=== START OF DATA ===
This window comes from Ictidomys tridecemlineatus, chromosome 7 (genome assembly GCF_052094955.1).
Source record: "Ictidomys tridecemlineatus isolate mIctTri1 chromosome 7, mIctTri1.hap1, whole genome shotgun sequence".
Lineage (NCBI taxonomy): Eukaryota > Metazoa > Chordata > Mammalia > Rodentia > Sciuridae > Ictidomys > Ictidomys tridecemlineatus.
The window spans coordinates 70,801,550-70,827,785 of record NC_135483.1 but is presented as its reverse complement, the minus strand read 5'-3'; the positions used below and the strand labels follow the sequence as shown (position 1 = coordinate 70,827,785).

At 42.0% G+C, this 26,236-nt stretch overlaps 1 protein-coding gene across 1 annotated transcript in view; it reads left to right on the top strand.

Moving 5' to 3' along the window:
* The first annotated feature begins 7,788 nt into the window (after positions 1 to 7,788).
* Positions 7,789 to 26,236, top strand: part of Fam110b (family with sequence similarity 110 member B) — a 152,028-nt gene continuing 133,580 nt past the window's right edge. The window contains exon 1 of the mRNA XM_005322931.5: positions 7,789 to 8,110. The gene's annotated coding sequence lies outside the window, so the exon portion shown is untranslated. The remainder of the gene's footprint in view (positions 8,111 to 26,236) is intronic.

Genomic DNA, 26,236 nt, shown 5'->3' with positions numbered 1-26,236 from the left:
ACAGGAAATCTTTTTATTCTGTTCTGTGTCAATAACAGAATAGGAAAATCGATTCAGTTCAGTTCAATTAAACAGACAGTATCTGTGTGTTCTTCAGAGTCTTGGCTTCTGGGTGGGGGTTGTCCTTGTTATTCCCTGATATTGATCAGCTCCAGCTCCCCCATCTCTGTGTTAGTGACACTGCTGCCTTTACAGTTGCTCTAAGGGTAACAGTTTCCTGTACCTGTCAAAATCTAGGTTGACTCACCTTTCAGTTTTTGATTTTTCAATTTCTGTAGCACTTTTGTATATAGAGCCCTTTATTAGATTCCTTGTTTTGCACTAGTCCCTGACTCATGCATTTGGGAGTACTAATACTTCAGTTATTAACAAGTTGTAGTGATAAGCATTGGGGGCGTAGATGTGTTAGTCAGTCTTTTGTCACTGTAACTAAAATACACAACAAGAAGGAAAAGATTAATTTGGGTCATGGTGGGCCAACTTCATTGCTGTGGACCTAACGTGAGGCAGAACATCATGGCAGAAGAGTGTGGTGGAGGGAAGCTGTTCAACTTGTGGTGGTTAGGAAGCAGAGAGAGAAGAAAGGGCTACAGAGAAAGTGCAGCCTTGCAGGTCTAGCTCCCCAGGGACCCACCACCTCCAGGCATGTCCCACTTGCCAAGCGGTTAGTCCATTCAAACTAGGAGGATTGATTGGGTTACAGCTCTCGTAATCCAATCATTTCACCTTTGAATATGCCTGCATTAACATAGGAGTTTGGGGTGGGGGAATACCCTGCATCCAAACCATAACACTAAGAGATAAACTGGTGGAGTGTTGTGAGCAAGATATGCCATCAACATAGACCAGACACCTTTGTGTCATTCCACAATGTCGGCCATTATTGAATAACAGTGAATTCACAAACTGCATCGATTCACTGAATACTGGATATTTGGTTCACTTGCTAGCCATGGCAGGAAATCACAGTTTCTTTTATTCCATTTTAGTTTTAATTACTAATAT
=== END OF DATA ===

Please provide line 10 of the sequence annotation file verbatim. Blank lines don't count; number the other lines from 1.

ACAGGAAATCTTTTTATTCTGTTCTGTGTCAATAACAGAATAGGAAAATCGATTCAGTTCAGTTCAATTAAACAGACAGTATCTGTGTGTTCTTCAGAGTCTTGGCTTCTGGGTGGGGGTTGTCCTTGTTATTCCCTGATATTGATCAGCTCCAGCTCCCCCATCTCTGTGTTAGTGACACTGCTGCCTTTACAGTTGCTCTAAGGGTAACAGTTTCCTGTACCTGTCAAAATCTAGGTTGACTCACCTTTCAGTTTTTGATTTTTCAATTTCTGTAGCACTTTTGTATATAGAGCCCTTTATTAGATTCCTTGTTTTGCACTAGTCCCTGACTCATGCATTTGGGAGTACTAATACTTCAGTTATTAACAAGTTGTAGTGATAAGCATTGGGGGCGTAGATGTGTTAGTCAGTCTTTTGTCACTGTAACTAAAATACACAACAAGAAGGAAAAGATTAATTTGGGTCATGGTGGGCCAACTTCATTGCTGTGGACCTAACGTGAGGCAGAACATCATGGCAGAAGAGTGTGGTGGAGGGAAGCTGTTCAACTTGTGGTGGTTAGGAAGCAGAGAGAGAAGAAAGGGCTACAGAGAAAGTGCAGCCTTGCAGGTCTAGCTCCCCAGGGACCCACCACCTCCAGGCATGTCCCACTTGCCAAGCGGTTAGTCCATTCAAACTAGGAGGATTGATTGGGTTACAGCTCTCGTAATCCAATCATTTCACCTTTGAATATGCCTGCATTAACATAGGAGTTTGGGGTGGGGGAATACCCTGCATCCAAACCATAACACTAAGAGATAAACTGGTGGAGTGTTGTGAGCAAGATATGCCATCAACATAGACCAGACACCTTTGTGTCATTCCACAATGTCGGCCATTATTGAATAACAGTGAATTCACAAACTGCATCGATTCACTGAATACTGGATATTTGGTTCACTTGCTAGCCATGGCAGGAAATCACAGTTTCTTTTATTCCATTTTAGTTTTAATTACTAATAT